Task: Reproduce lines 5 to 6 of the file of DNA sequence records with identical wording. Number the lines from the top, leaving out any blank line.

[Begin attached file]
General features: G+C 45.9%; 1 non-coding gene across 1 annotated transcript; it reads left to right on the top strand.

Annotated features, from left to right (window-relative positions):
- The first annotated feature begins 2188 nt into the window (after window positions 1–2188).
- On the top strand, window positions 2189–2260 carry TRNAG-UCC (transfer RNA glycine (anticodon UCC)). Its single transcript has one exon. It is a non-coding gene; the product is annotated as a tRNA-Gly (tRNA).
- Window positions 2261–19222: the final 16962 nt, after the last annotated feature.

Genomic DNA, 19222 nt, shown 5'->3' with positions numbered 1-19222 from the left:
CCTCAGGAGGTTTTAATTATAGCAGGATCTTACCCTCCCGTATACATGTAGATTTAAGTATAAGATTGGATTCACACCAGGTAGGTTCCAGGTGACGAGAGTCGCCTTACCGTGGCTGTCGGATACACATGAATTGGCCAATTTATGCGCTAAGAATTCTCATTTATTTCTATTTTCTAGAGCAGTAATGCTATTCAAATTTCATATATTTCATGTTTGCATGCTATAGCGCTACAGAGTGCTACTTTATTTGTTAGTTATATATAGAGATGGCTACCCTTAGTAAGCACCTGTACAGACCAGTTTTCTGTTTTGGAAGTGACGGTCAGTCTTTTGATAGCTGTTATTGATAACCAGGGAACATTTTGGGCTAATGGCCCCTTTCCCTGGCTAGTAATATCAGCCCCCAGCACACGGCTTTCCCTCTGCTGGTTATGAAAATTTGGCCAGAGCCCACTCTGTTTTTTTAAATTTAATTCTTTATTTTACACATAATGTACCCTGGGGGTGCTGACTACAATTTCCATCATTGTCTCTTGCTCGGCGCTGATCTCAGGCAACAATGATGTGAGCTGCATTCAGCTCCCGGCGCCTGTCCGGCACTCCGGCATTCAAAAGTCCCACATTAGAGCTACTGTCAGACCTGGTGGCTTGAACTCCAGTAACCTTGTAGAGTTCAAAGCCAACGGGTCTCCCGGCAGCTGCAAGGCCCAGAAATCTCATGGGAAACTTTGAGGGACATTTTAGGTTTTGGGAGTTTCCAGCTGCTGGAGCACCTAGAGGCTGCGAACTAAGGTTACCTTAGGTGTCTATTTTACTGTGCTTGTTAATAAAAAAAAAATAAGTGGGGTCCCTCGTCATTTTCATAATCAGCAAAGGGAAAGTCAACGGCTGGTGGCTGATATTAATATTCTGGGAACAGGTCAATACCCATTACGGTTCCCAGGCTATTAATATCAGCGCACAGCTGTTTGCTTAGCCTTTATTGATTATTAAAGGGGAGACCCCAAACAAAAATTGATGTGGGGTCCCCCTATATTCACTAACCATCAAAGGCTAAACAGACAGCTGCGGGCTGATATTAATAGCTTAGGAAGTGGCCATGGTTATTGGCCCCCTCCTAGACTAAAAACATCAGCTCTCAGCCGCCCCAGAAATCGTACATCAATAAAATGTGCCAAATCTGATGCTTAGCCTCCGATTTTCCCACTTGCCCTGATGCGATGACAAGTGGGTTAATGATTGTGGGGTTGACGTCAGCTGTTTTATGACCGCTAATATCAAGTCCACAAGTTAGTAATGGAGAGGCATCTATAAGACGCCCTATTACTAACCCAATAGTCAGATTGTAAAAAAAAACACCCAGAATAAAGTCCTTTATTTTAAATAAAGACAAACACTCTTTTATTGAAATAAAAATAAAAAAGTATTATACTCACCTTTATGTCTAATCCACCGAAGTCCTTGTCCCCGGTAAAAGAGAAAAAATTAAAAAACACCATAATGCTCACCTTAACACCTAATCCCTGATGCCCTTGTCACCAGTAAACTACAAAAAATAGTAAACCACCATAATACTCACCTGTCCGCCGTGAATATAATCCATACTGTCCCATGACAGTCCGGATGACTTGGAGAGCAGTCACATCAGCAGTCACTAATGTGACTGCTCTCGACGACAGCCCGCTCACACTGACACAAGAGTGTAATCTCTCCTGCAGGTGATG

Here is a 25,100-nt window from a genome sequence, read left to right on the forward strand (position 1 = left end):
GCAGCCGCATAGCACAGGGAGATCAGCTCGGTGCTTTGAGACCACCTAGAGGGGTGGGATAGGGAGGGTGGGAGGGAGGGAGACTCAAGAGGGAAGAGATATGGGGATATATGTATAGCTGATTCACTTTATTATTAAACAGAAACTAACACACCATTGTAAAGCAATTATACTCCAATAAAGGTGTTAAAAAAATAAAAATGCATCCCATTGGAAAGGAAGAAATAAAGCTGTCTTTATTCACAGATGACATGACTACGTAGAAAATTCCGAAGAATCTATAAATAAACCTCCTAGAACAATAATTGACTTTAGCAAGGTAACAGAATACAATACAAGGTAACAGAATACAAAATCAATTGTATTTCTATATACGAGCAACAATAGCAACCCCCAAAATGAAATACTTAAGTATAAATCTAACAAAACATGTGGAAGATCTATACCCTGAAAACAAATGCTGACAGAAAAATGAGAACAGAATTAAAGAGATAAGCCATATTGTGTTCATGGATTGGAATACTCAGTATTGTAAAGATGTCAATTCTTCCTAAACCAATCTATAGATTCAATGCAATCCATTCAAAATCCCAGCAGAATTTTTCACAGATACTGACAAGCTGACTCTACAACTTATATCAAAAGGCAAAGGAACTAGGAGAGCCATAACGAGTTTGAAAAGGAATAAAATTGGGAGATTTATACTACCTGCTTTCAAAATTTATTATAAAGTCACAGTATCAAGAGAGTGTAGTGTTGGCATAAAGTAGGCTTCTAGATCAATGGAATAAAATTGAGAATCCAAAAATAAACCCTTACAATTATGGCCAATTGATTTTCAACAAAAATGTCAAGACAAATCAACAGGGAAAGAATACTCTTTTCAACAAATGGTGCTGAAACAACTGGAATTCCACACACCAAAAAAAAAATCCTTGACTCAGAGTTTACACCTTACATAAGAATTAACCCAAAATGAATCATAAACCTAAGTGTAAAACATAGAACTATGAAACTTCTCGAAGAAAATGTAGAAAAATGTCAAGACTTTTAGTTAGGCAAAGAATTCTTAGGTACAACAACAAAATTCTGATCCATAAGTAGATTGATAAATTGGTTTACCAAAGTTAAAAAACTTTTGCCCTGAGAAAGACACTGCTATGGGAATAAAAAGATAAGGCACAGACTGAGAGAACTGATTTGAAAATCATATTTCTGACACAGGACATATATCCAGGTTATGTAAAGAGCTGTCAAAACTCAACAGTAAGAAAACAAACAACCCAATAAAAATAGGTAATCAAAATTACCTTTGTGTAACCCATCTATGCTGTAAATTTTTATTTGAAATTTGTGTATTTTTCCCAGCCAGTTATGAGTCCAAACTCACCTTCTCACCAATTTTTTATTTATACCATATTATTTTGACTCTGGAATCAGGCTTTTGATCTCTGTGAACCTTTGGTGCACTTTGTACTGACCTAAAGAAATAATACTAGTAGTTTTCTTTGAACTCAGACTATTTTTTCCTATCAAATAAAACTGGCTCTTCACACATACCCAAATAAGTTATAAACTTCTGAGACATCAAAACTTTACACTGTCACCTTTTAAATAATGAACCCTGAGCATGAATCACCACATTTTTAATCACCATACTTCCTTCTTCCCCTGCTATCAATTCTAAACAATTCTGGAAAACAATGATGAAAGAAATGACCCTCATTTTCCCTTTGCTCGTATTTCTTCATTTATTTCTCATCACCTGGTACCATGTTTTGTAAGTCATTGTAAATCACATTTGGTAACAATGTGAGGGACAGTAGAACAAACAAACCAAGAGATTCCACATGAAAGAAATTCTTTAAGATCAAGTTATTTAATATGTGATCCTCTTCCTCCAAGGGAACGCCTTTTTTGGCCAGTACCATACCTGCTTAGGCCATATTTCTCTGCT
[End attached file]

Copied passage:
- Window positions 2261–19222: the final 16962 nt, after the last annotated feature.

Genomic DNA, 19222 nt, shown 5'->3' with positions numbered 1-19222 from the left: